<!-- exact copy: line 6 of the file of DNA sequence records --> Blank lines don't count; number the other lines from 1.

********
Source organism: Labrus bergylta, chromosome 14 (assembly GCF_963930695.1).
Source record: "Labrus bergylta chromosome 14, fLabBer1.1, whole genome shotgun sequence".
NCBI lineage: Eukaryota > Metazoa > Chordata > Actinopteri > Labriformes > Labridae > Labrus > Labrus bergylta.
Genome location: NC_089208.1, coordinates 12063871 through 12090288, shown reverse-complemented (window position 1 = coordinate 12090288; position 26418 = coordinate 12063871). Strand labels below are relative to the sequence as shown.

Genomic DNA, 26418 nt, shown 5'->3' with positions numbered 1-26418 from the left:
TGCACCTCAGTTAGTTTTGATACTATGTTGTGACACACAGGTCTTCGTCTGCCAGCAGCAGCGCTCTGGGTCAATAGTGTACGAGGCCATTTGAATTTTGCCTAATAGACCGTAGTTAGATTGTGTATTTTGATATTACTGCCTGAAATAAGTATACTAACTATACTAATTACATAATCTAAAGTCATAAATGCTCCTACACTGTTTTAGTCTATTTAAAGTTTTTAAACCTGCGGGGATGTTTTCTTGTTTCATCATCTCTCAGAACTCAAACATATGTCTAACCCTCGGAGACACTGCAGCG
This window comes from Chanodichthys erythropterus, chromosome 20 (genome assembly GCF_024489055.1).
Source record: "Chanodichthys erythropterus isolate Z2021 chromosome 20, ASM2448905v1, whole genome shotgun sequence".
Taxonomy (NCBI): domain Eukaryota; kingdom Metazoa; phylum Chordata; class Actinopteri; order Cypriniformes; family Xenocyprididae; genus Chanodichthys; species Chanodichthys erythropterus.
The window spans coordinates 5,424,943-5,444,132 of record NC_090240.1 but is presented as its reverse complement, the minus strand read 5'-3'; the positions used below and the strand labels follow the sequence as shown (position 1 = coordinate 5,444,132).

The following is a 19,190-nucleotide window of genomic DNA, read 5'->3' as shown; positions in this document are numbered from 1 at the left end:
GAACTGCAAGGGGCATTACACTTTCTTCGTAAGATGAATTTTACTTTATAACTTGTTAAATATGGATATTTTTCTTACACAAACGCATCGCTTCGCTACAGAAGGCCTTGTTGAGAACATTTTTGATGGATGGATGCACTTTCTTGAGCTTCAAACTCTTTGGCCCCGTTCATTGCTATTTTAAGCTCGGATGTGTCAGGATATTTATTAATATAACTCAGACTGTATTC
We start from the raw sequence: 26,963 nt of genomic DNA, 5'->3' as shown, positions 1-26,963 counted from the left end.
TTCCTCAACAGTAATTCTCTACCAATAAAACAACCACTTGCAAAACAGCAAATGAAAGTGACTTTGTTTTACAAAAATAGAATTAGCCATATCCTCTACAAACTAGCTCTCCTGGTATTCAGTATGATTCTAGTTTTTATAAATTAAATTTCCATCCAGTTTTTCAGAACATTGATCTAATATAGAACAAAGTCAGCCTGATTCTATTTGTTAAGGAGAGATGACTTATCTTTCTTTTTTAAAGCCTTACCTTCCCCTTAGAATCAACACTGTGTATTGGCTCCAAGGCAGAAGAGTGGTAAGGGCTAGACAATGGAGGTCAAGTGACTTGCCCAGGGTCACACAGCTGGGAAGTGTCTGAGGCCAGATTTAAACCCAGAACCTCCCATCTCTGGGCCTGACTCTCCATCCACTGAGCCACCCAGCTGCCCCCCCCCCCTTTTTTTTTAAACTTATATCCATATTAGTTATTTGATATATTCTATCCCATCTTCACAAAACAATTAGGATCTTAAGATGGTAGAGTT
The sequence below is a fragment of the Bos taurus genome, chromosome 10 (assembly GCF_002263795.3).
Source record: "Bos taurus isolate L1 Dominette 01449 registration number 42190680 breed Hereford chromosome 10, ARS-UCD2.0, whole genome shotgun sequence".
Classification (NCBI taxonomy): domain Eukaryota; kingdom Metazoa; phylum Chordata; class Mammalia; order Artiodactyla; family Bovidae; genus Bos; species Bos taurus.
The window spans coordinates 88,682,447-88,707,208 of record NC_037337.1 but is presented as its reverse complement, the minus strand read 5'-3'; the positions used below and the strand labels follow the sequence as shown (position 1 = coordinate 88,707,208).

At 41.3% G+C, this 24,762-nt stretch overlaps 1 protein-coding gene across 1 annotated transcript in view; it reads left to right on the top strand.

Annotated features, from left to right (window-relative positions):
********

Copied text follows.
TGCACCTCAGTTAGTTTTGATACTATGTTGTGACACACAGGTCTTCGTCTGCCAGCAGCAGCGCTCTGGGTCAATAGTGTACGAGGCCATTTGAATTTTGCCTAATAGACCGTAGTTAGATTGTGTATTTTGATATTACTGCCTGAAATAAGTATACTAACTATACTAATTACATAATCTAAAGTCATAAATGCTCCTACACTGTTTTAGTCTATTTAAAGTTTTTAAACCTGCGGGGATGTTTTCTTGTTTCATCATCTCTCAGAACTCAAACATATGTCTAACCCTCGGAGACACTGCAGCG